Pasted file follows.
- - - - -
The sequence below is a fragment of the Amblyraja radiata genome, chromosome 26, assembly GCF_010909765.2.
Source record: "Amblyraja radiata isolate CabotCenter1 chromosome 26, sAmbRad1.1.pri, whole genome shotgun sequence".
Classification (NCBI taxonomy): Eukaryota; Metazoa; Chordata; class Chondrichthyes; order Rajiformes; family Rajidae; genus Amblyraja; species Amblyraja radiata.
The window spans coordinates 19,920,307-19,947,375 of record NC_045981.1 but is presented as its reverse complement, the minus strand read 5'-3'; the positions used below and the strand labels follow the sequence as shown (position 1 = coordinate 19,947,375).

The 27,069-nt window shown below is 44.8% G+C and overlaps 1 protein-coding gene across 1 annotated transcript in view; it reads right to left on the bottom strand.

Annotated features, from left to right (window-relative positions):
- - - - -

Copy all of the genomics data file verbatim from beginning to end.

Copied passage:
The sequence below is a fragment of the Amblyraja radiata genome, chromosome 26, assembly GCF_010909765.2.
Source record: "Amblyraja radiata isolate CabotCenter1 chromosome 26, sAmbRad1.1.pri, whole genome shotgun sequence".
Classification (NCBI taxonomy): Eukaryota; Metazoa; Chordata; class Chondrichthyes; order Rajiformes; family Rajidae; genus Amblyraja; species Amblyraja radiata.
The window spans coordinates 19,920,307-19,947,375 of record NC_045981.1 but is presented as its reverse complement, the minus strand read 5'-3'; the positions used below and the strand labels follow the sequence as shown (position 1 = coordinate 19,947,375).

The 27,069-nt window shown below is 44.8% G+C and overlaps 1 protein-coding gene across 1 annotated transcript in view; it reads right to left on the bottom strand.

Annotated features, from left to right (window-relative positions):